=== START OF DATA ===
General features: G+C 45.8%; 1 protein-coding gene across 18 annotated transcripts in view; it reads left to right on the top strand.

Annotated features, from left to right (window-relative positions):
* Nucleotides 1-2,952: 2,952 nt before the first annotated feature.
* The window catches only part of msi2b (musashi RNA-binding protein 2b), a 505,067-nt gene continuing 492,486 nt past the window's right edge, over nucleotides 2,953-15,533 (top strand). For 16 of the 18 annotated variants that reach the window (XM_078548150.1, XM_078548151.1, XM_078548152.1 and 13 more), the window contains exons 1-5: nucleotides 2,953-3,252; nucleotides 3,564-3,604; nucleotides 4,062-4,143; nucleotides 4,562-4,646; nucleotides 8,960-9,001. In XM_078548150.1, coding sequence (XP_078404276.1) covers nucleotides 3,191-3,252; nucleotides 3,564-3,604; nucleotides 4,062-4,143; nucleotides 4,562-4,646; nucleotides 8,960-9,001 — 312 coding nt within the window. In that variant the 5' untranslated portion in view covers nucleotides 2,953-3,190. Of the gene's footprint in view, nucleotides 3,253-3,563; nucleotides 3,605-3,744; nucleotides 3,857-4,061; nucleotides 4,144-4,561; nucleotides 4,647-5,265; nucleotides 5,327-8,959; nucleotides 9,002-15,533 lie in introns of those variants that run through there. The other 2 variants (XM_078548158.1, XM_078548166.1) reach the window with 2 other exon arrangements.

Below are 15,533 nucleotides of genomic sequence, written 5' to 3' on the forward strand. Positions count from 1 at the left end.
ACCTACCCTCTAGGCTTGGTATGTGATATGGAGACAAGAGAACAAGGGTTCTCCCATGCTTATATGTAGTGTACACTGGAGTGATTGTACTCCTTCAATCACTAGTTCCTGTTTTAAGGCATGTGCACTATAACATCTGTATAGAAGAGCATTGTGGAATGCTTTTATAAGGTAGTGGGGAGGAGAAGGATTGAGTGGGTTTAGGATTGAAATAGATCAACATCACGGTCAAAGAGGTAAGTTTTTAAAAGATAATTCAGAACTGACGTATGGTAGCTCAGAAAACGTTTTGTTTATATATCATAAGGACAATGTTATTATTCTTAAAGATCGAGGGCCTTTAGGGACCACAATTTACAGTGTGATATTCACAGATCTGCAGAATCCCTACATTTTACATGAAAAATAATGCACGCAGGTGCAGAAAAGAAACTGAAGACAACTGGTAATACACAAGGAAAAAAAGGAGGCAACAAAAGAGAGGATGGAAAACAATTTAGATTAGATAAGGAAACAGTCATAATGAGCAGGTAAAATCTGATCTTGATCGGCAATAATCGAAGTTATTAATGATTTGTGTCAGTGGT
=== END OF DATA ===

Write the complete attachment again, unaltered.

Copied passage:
General features: G+C 45.8%; 1 protein-coding gene across 18 annotated transcripts in view; it reads left to right on the top strand.

Annotated features, from left to right (window-relative positions):
* Nucleotides 1-2,952: 2,952 nt before the first annotated feature.
* The window catches only part of msi2b (musashi RNA-binding protein 2b), a 505,067-nt gene continuing 492,486 nt past the window's right edge, over nucleotides 2,953-15,533 (top strand). For 16 of the 18 annotated variants that reach the window (XM_078548150.1, XM_078548151.1, XM_078548152.1 and 13 more), the window contains exons 1-5: nucleotides 2,953-3,252; nucleotides 3,564-3,604; nucleotides 4,062-4,143; nucleotides 4,562-4,646; nucleotides 8,960-9,001. In XM_078548150.1, coding sequence (XP_078404276.1) covers nucleotides 3,191-3,252; nucleotides 3,564-3,604; nucleotides 4,062-4,143; nucleotides 4,562-4,646; nucleotides 8,960-9,001 — 312 coding nt within the window. In that variant the 5' untranslated portion in view covers nucleotides 2,953-3,190. Of the gene's footprint in view, nucleotides 3,253-3,563; nucleotides 3,605-3,744; nucleotides 3,857-4,061; nucleotides 4,144-4,561; nucleotides 4,647-5,265; nucleotides 5,327-8,959; nucleotides 9,002-15,533 lie in introns of those variants that run through there. The other 2 variants (XM_078548158.1, XM_078548166.1) reach the window with 2 other exon arrangements.

Below are 15,533 nucleotides of genomic sequence, written 5' to 3' on the forward strand. Positions count from 1 at the left end.
ACCTACCCTCTAGGCTTGGTATGTGATATGGAGACAAGAGAACAAGGGTTCTCCCATGCTTATATGTAGTGTACACTGGAGTGATTGTACTCCTTCAATCACTAGTTCCTGTTTTAAGGCATGTGCACTATAACATCTGTATAGAAGAGCATTGTGGAATGCTTTTATAAGGTAGTGGGGAGGAGAAGGATTGAGTGGGTTTAGGATTGAAATAGATCAACATCACGGTCAAAGAGGTAAGTTTTTAAAAGATAATTCAGAACTGACGTATGGTAGCTCAGAAAACGTTTTGTTTATATATCATAAGGACAATGTTATTATTCTTAAAGATCGAGGGCCTTTAGGGACCACAATTTACAGTGTGATATTCACAGATCTGCAGAATCCCTACATTTTACATGAAAAATAATGCACGCAGGTGCAGAAAAGAAACTGAAGACAACTGGTAATACACAAGGAAAAAAAGGAGGCAACAAAAGAGAGGATGGAAAACAATTTAGATTAGATAAGGAAACAGTCATAATGAGCAGGTAAAATCTGATCTTGATCGGCAATAATCGAAGTTATTAATGATTTGTGTCAGTGGT